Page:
Sunday, September 07, 2008

Sarah Palin Interviewed in June 2008

Here's a short but interesting interview of Sarah Palin by talkshow host, Lars Larson, on June 27, 2008. The subject? America's energy problems and unlocking the ANWR oil reserves. The references she made to John McCain are interesting and perhaps even prescient.

ANWR is another issue like global warming: Most everyone seems to have a strong opinion about whether to drill or not to drill, but very little technical knowledge of the actual subject at hand. Welcome to politics!

As a former mining engineer, there is one thing I'm crystal clear on: The conveniences we enjoy every day in our modern lives - including the ability to read these very words on our computer monitors - are privileges. You're enjoying these privileges because:

  • Ore was removed from mines located in far-flung locales.
  • Metal was refined by processes that require extreme heat.
  • The heat was generated by burning natural gas or oil or through electricity that was generated from nuclear energy or coal or hydroelectric dams.
  • The plastic that forms the outer shell of your monitor and most of your keyboard and mouse came into being only because of the miraculous conversion of oil.
  • The metal components and the plastic and the glass were brought to factories by boats and trains and trucks, which consume oil as well.
  • After these parts were assembled into the modern conveniences you use everyday, they were packed into boxes made of cardboard that came from trees that were cut down.
  • To ensure your equipment was intact when you received it, each unit was surrounded with styrofoam. which is an expanded polystyrene foam that itself is made from oil and chemicals.
  • These boxes were put into metal crates, which were loaded onto trucks and trains and eventually onto boats, which crossed one or more oceans to get to your continent.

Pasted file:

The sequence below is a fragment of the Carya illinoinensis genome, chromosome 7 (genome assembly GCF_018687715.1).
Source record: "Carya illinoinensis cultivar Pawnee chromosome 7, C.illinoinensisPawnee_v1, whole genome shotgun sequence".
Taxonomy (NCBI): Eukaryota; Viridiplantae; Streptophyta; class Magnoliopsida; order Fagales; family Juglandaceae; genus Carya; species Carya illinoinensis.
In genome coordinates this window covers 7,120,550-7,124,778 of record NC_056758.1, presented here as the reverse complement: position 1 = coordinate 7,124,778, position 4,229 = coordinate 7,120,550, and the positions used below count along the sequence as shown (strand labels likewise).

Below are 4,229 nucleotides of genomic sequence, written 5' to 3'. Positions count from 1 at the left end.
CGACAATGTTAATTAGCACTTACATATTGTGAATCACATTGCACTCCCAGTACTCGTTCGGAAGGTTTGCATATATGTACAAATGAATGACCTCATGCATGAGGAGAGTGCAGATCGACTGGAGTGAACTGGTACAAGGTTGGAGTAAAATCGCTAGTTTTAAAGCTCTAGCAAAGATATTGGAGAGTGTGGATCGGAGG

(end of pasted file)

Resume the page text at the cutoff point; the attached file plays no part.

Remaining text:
• The crates were placed onto trains and trucks and distributed to communities all over.
  • The crates were opened, the boxes removed, and put onto smaller trucks that took them to stores.
  • You drove to these stores - probably more than one if you were shopping around - picked up one of the boxes, put it in your vehicle, and drove it back to your home.
  • You opened the box, removed the equipment, and plugged it into the wall socket.
  • Electricity then flowed across wires an enormous distance, from far-flung locales, and into your home so that you could read these very words!
Our society has evolved a great deal over the past 100 years. But in order for that to occur, natural resources had to be acquired. In order for that to occur, damage to Mother Earth had to happen. Minimizing that damage is the responsibility of every person who works in heavy industry. But eliminating the damage, at least in the short term, is impossible.

So the next time you feel like criticizing the people who earn their wages in the oil industry or the mining industry or the forest industry or the petrochemical industry or the manufacturing industry, take a week off from your regular life and go live out in nature without any modern conveniences. No computer, no Blackberry, no cel phone, no TV, no radio, no car, no canned food, no packaged food, no coffee, no metal or plastic containers, not even a propane stove. Do that for a week and then envision what it would be like living your life 52 weeks of the year in that fashion.

When it comes to the environment, it's easy to criticize, but almost impossible not to be a hypocrite.

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